In Hungary the "Day of the Dead" (Halottalk Napia) is kept with the traditional customs common to all people in entral Europe. In addition, they invite orphan children into the family for All Saints' and All Souls' days, serving them generous meals and giving them new clothes and toys. Another endearing practice is the special care people in Hungary bestow on "forgotten" graves which otherwise would stay neglected and unadorned. Taking turns from year to year, the families of a village assume the care of tehse graves in addition to their own, decorating them, lighting candles, and praying for the souls of those who are burried in them.
In Brittany the farms visit the graves of their departed relatives on Jour des morts (Day of the Dead), kneeling bareheaded at the mound in long and gervent prayer. Then they spinkle the grave with holy water, and finally, before leaving, our milk over the grave as a libation "for the holy souls." In every house a generous portion of the dinner is served before an empty seat and afterward given to the hungry.
Many other customs of the ancient cult of the dead have survied as supersitions to this day. The belief that the spirts of the dead return for All Souls' Day is expressed in a great number of legends and traditions. In the rural sections of Poland the charming story is told that at midnight on All Souls' Day a great light may be seen in the parish church; the holy souls of all departed parishioners who are still in purgatory gather there to pray for their release before the ver altar where they use to receive the Blessed Sacrament when still alive. Afterward the souls are said to visit the scenes of their earthly life and labors, especially their homes. To welcome them by an external sign the people leave doors and windows open on All Souls' Day. In the rural sections of Austria the sholy souls are said to wander though the forests on All Souls' Day, sighing and praying for their release, but unable to reach the living by external means which would indicated their presence. For this reason, the children are told to pray aloud while going through the open spaces to church and cemetery, so the poor souls will have the great sonsolation of seeing that their invisable presence is known and their pitiful cries for help are understood and answered.
This month has been dedicated to the upcoming Holy Day, All Saint's Day. Find our previous posts here for the history & traditions of this wonderful Holy Day of Obligation and the vigil before it as well as the Feast of All Soul's Day after it:History of All Hallow's Eve and All Saint's Day (Keeping the Catholic Holy Day)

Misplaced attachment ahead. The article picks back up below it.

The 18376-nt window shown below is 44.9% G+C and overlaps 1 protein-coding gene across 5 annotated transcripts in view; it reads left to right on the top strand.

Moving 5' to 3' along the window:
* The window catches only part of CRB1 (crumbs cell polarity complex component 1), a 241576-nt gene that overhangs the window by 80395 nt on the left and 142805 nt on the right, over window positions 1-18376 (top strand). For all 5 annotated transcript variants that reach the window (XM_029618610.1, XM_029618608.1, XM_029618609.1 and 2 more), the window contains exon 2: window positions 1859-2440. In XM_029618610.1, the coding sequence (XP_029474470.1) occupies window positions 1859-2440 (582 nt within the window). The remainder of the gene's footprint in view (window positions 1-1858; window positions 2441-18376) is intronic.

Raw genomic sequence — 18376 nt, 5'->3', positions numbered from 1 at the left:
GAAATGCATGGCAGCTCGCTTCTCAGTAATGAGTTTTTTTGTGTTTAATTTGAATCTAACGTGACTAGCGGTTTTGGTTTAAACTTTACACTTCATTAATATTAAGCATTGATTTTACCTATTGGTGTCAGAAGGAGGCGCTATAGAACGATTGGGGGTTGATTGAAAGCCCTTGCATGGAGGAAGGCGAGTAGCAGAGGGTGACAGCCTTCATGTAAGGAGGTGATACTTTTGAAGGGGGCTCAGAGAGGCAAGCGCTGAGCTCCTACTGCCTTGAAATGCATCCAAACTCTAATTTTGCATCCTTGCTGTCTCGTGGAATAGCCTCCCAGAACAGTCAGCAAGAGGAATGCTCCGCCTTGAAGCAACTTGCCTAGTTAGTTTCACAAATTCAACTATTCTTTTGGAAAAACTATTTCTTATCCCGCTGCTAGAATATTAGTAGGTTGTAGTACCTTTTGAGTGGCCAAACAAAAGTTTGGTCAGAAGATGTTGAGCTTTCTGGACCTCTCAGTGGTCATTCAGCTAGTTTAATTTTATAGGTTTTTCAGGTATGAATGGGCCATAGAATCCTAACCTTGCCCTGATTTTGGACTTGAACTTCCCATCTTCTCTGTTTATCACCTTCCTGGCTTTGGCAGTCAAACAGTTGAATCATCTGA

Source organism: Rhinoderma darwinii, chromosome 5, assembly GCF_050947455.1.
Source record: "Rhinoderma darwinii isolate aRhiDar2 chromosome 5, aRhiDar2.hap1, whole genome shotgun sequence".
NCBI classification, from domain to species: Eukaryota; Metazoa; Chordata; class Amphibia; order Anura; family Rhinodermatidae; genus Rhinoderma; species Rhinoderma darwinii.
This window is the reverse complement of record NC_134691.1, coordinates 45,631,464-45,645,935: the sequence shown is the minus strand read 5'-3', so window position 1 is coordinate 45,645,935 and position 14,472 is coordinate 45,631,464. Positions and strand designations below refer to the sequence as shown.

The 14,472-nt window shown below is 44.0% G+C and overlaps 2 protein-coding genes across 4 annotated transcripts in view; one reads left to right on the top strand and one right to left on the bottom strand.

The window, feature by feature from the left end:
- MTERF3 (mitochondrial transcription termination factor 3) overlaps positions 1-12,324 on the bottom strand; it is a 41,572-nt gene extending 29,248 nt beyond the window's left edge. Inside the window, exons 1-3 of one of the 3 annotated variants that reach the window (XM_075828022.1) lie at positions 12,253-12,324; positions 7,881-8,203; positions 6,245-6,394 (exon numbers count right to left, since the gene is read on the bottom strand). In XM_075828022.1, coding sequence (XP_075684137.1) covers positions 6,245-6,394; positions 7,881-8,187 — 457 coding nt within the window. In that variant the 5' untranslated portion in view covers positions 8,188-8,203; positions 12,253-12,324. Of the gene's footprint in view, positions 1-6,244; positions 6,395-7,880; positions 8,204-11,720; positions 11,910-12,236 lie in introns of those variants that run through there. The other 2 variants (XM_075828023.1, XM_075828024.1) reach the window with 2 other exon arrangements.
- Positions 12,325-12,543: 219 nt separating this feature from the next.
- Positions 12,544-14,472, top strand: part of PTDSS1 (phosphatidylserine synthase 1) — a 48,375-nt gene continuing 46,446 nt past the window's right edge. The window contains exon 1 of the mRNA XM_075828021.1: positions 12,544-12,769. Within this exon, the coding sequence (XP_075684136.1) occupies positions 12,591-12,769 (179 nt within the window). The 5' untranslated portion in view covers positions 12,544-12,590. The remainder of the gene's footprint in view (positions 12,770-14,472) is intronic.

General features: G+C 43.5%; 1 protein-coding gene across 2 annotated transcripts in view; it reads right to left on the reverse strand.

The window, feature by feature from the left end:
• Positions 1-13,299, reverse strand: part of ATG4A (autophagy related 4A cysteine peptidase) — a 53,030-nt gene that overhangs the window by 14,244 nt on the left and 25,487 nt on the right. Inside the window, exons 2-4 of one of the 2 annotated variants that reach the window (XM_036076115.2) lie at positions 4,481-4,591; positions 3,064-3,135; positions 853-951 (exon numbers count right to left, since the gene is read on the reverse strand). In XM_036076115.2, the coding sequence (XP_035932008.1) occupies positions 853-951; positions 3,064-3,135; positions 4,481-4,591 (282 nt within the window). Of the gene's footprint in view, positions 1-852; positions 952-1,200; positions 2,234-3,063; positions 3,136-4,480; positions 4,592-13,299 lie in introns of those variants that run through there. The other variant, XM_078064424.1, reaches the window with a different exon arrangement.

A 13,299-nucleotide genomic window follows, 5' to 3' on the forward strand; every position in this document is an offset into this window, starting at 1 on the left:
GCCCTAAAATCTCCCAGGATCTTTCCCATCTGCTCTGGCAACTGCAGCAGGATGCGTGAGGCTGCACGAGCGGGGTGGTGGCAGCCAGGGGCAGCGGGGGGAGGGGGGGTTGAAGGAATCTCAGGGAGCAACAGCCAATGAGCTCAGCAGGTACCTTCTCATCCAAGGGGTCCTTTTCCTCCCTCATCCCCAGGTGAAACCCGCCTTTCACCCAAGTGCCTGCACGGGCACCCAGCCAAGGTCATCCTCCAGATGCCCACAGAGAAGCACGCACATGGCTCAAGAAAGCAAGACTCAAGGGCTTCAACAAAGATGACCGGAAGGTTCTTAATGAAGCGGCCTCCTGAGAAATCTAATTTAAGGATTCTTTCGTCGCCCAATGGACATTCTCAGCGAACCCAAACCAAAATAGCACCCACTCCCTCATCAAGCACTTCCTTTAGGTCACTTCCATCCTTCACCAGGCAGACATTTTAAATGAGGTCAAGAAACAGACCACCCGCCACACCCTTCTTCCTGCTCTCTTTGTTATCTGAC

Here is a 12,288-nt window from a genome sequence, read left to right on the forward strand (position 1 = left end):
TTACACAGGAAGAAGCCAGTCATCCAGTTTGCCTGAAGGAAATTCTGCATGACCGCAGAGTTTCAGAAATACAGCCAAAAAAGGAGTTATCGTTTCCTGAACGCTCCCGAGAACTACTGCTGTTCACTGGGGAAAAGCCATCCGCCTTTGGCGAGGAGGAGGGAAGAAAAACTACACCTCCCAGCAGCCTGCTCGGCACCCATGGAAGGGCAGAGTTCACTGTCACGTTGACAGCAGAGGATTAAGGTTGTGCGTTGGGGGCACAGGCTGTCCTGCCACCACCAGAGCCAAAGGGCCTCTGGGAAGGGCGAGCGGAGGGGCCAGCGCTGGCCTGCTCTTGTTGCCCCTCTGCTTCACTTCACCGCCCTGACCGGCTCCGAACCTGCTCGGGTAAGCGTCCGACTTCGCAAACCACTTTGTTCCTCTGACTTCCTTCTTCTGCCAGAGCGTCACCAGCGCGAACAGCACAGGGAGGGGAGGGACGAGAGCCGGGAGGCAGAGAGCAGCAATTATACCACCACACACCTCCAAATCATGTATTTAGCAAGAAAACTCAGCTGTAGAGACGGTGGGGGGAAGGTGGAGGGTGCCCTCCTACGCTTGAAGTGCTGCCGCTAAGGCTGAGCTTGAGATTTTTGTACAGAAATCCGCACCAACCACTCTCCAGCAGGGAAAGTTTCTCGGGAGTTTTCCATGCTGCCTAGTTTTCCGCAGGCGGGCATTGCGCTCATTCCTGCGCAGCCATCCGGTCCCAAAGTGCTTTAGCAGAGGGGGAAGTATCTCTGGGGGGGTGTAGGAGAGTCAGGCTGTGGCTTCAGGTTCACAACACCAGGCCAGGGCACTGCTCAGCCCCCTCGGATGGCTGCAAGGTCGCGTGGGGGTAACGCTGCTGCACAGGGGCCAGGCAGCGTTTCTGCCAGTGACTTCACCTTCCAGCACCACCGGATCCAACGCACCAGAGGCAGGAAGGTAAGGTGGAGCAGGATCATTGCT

All Hallow's Eve Story to Read/Share By: Hillare BellocAll Saint's Day 2009- St. Patrick & St. GeorgeDon Bosco's Reference to All Soul's Day
All Saint's All Souls Day Von Trapp Style Part IIVarious All Saints & All Souls Day Traditions
This week we add to our list from The Holy Days Book by Fr. Francis Weiser Impr. 1956All Saints and All Souls
The Church of Anticok kept a commeoration of all holy martyrs on the first Sunday after Pentecost. Saint John Chrysostom, who served as preacher at Anticoh before he became Patriarch of Constantinople, delivered annual sermons on the ocacsion of this festival. They were entitled "Praise of All the Holy Martyrs of the Entire World." In the course of the succeeding centuries the feast spread through the whole Eastern Church and, by the seventh century, was everywhere kept as public holyday.
In the West the Feast of "All Holy Martyrs" was introduced when Pope Boniface IV (615) was given the ancient Roman temple of the Pantheon by Emperor Phocas (610) and dedicated it as a church to the Blessed Virgin MAry and all the martyrs. The date of this dedication was May 13,and on this date the feast was then annually held in rome. Two hundred years later Pope Gregory IV (844) transferred the celebration to November 1. The reason for this transfer is quite interesting, especially since some scholars have claimed that the Church assigned All SAints to November 1 in order to substitue a feast of Christan significance for the pagan Germanic celebrations of the demon cult at the time of the year. Actually, the reason for the transfer was that the many pilgrims who came to Rome for the "Feast of the Pantheon" could be fed more easily after the harvest than in the spring.
Meanwhile, the practice had spread of including in this memorial not only all martyrs but the other saints as well. Pope Gregory III (741) had already stated this when he dedicated a chapel in Saint Peter's in honor of Christ, Mary, and "all the apostles, martyrs, confessors, and all the just and perfect servants of God whose bodies rest throughout the whole world."